Second, generally, commissions do not have any control over paint colors...only materials. Subsequently, routine maintenance on existing materials/facades is allowable without review assuming you're not changing materials (i.e. if you are repairing wood siding, repainting, re-roofing with the same material, etc.).

Lastly, lest you think this is some heinous, unbelievable scenario, there are already dozens of these districts enacted quite successfully across the state.

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Some of what you've said is correct, some is not:

First, re-read my earlier posts. YES, the commission would have control over ALL structures in the district. How you inferred that I said otherwise I do not know (particularly from my post you quoted?!?).

Second, generally, commissions do not have any control over paint colors...only materials. Subsequently, routine maintenance on existing materials/facades is allowable without review assuming you're not changing materials (i.e. if you are repairing wood siding, repainting, re-roofing with the same material, etc.).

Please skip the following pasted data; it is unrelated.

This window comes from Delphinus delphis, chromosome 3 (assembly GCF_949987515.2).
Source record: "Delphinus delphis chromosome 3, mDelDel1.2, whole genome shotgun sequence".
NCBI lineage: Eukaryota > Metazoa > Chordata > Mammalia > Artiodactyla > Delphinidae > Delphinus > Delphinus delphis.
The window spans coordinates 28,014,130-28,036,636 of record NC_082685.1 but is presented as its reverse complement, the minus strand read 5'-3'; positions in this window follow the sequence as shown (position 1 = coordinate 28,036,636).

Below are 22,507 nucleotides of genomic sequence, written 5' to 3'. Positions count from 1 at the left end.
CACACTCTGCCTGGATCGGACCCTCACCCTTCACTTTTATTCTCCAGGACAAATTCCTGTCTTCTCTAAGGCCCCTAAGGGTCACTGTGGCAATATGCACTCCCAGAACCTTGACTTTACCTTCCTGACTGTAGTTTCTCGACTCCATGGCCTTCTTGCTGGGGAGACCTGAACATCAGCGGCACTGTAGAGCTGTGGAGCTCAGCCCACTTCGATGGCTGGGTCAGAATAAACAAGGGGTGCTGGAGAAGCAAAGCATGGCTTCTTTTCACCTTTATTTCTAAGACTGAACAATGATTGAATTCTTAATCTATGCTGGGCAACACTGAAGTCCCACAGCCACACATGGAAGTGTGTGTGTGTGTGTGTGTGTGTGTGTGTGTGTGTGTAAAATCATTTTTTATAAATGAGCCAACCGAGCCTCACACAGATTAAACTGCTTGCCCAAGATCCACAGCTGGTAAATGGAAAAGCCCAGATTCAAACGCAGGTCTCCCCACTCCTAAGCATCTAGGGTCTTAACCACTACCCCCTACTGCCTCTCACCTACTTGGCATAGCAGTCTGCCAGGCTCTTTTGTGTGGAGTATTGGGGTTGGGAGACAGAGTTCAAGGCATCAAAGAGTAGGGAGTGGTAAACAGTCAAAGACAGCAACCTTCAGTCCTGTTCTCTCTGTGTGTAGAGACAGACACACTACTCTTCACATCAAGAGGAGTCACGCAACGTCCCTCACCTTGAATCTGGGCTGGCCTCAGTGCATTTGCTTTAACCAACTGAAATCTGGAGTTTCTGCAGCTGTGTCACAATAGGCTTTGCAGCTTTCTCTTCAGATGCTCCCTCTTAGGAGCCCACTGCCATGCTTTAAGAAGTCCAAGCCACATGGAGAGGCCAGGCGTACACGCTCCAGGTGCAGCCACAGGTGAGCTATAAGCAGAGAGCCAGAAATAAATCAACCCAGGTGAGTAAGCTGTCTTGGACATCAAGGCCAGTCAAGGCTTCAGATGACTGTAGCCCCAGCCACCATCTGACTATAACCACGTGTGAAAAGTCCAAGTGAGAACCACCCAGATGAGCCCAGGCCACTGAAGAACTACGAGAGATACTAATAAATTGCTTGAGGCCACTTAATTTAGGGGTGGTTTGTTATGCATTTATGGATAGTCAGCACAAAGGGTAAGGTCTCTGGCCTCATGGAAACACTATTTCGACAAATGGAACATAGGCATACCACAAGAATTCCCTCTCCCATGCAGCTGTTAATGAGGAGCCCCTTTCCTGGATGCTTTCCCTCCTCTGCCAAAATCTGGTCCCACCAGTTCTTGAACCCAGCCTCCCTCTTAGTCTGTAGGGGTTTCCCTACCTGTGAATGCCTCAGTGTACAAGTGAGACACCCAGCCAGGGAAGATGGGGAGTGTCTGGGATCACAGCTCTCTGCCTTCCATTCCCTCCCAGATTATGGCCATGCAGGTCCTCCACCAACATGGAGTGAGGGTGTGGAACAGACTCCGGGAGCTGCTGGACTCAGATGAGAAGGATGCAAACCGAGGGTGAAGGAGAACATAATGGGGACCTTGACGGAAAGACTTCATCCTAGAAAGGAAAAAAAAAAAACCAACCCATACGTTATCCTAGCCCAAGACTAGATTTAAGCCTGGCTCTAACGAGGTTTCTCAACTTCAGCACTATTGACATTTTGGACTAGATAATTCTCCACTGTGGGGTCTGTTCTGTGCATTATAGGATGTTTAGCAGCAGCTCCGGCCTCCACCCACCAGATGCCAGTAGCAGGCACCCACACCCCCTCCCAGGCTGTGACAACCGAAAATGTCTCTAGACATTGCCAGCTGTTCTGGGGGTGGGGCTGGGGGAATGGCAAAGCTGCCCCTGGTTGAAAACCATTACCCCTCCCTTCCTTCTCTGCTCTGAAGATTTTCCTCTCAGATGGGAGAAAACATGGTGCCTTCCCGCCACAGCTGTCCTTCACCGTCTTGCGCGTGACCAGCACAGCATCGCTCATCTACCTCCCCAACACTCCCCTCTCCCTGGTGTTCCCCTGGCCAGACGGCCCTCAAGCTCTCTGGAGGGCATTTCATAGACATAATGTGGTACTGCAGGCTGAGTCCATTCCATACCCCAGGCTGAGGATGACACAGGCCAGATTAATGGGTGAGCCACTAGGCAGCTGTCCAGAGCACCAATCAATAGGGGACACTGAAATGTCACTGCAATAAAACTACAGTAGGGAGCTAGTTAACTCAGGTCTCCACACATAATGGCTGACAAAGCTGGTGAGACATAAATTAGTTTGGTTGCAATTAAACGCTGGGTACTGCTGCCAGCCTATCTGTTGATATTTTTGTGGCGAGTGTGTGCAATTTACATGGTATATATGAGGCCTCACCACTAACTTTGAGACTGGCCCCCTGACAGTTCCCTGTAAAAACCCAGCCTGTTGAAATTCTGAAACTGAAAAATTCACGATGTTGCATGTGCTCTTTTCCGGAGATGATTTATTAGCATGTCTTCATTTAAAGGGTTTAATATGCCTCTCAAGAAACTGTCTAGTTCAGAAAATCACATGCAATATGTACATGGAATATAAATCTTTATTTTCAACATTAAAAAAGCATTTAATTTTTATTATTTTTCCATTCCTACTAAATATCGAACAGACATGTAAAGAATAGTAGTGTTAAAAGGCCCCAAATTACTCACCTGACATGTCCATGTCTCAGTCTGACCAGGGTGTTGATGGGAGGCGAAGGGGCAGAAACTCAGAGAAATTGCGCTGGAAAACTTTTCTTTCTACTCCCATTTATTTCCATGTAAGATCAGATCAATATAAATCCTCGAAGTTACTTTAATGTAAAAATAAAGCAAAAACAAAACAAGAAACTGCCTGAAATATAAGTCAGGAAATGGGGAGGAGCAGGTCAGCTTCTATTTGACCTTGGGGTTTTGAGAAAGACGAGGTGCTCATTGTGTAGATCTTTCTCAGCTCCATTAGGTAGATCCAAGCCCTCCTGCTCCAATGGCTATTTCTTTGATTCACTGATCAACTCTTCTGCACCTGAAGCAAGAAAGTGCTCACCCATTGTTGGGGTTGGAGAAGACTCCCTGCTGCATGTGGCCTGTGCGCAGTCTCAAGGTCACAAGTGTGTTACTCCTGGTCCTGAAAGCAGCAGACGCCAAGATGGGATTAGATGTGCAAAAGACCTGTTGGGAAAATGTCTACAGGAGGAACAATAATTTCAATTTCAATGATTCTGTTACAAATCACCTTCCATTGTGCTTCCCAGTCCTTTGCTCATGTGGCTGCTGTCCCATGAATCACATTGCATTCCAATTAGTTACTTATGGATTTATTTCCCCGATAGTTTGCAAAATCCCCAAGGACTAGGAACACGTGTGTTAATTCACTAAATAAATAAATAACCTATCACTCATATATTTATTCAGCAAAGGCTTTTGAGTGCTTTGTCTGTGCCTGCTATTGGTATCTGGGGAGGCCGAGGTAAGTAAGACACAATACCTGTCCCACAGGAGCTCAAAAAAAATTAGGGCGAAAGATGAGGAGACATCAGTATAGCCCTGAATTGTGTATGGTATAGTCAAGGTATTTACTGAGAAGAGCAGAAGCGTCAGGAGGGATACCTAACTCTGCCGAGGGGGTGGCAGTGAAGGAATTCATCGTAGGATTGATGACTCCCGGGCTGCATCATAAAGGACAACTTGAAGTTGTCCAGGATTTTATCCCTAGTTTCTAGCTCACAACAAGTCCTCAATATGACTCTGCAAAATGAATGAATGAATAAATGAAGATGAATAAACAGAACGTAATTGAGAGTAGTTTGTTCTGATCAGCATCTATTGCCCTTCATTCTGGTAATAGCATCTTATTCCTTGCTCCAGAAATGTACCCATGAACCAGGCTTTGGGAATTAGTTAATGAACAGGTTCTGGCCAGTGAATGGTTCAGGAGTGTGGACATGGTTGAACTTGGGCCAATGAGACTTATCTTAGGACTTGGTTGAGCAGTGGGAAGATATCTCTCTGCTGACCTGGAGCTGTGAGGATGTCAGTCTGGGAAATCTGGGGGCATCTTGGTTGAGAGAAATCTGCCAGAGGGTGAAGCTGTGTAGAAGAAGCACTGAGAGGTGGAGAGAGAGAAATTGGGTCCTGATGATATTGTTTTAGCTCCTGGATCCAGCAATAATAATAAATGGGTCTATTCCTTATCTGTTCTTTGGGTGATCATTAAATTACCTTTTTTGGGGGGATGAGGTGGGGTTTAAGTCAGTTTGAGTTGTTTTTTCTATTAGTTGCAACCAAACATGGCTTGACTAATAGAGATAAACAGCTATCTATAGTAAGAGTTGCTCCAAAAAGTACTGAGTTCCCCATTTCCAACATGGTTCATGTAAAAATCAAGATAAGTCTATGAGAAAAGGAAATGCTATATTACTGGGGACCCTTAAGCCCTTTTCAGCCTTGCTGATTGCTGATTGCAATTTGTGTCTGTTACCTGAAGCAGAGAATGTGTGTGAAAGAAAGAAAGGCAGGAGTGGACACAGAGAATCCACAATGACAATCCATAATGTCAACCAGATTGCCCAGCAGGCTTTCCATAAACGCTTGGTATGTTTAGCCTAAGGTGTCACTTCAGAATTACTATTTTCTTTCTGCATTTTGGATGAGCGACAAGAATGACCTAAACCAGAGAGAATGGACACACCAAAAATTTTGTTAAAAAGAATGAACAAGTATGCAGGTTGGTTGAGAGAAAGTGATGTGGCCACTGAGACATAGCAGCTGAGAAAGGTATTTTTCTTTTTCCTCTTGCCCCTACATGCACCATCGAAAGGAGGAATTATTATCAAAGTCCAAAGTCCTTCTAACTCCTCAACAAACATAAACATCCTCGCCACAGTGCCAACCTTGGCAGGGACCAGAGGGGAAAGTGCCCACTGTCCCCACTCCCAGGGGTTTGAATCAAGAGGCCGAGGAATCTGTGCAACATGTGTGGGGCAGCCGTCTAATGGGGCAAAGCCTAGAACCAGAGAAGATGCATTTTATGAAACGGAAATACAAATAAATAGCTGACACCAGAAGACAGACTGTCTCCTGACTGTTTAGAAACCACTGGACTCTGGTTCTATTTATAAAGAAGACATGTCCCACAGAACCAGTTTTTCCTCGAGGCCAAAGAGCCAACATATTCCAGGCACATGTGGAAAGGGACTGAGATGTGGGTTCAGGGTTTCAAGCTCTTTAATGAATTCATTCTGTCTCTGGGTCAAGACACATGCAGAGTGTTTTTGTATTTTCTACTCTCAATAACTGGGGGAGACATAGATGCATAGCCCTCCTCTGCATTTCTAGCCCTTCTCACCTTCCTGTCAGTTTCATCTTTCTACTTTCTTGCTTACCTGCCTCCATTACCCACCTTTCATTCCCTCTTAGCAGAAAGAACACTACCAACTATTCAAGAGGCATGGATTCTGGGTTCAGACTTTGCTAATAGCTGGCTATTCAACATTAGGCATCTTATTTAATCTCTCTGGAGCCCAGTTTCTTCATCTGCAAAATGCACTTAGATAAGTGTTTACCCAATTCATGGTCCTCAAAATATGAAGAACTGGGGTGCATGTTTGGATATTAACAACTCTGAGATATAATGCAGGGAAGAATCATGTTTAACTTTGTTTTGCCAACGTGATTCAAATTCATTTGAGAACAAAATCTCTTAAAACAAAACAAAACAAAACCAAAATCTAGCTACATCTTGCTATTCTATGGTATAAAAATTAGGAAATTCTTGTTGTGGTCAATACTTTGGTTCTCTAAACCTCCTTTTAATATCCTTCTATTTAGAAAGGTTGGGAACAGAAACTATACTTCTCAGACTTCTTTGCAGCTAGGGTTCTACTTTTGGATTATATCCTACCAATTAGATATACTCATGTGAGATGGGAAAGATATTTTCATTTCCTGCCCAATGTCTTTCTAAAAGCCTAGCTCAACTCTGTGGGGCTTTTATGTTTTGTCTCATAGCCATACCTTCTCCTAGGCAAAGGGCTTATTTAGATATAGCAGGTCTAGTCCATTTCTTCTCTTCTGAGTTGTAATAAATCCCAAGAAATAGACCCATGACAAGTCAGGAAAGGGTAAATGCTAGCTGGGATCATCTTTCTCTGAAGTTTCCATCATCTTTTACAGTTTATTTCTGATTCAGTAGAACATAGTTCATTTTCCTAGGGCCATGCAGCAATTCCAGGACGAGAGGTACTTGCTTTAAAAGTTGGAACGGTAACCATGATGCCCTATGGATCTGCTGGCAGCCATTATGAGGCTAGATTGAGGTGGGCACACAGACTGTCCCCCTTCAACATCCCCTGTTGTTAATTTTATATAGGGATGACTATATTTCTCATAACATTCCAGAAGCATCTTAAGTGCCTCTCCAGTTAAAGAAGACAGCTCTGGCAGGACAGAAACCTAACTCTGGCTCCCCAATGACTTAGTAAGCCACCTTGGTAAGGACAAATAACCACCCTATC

Lastly, lest you think this is some heinous, unbelievable scenario, there are already dozens of these districts enacted quite successfully across the state.

This is directly from the guidelines,

"Paint and Paint Color: Guidelines

1. The color scheme used on a building shall be appropriate to the building

Edited by zman9810

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Thankfully it looks like this issue is being put to rest. I do feel bad for the staff and commission members who say they have worked tirelessly for 3 years to create this district. However this should be a lesson to them: if they had made an effort to more actively involve property owners and citizens from the very beginning, this thing would have never gone this far and a lot of time and resources could have been saved. The article notes that the commission is now 0-3 in their attempts to establish historical districts in the city. I can now understand why.

RIP Dickson Street Historic District??